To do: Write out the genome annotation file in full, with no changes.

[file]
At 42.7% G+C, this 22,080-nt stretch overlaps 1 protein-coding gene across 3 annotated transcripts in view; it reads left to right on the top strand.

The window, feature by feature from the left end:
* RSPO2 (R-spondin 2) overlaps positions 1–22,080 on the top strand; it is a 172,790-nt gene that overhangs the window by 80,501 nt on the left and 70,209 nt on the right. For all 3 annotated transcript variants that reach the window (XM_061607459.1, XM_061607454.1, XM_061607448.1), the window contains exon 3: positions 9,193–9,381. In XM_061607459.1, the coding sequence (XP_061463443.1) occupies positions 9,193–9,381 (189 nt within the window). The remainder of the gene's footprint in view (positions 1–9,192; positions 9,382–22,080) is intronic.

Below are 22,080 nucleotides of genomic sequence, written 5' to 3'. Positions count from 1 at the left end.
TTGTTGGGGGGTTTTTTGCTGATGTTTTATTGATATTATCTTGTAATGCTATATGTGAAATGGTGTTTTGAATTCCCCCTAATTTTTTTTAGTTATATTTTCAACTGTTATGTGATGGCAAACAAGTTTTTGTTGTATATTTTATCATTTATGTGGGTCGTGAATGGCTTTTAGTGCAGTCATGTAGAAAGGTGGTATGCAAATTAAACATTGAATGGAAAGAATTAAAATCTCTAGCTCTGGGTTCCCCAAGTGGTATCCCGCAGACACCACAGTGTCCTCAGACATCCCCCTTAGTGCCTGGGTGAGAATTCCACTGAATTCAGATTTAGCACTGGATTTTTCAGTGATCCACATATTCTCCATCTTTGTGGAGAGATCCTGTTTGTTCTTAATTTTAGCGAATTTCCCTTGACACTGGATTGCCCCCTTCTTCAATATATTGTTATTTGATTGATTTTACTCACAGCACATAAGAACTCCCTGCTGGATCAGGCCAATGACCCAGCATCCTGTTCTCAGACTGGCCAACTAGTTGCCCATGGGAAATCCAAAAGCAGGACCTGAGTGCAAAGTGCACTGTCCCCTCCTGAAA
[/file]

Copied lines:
At 42.7% G+C, this 22,080-nt stretch overlaps 1 protein-coding gene across 3 annotated transcripts in view; it reads left to right on the top strand.

The window, feature by feature from the left end:
* RSPO2 (R-spondin 2) overlaps positions 1–22,080 on the top strand; it is a 172,790-nt gene that overhangs the window by 80,501 nt on the left and 70,209 nt on the right. For all 3 annotated transcript variants that reach the window (XM_061607459.1, XM_061607454.1, XM_061607448.1), the window contains exon 3: positions 9,193–9,381. In XM_061607459.1, the coding sequence (XP_061463443.1) occupies positions 9,193–9,381 (189 nt within the window). The remainder of the gene's footprint in view (positions 1–9,192; positions 9,382–22,080) is intronic.

Below are 22,080 nucleotides of genomic sequence, written 5' to 3'. Positions count from 1 at the left end.
TTGTTGGGGGGTTTTTTGCTGATGTTTTATTGATATTATCTTGTAATGCTATATGTGAAATGGTGTTTTGAATTCCCCCTAATTTTTTTTAGTTATATTTTCAACTGTTATGTGATGGCAAACAAGTTTTTGTTGTATATTTTATCATTTATGTGGGTCGTGAATGGCTTTTAGTGCAGTCATGTAGAAAGGTGGTATGCAAATTAAACATTGAATGGAAAGAATTAAAATCTCTAGCTCTGGGTTCCCCAAGTGGTATCCCGCAGACACCACAGTGTCCTCAGACATCCCCCTTAGTGCCTGGGTGAGAATTCCACTGAATTCAGATTTAGCACTGGATTTTTCAGTGATCCACATATTCTCCATCTTTGTGGAGAGATCCTGTTTGTTCTTAATTTTAGCGAATTTCCCTTGACACTGGATTGCCCCCTTCTTCAATATATTGTTATTTGATTGATTTTACTCACAGCACATAAGAACTCCCTGCTGGATCAGGCCAATGACCCAGCATCCTGTTCTCAGACTGGCCAACTAGTTGCCCATGGGAAATCCAAAAGCAGGACCTGAGTGCAAAGTGCACTGTCCCCTCCTGAAA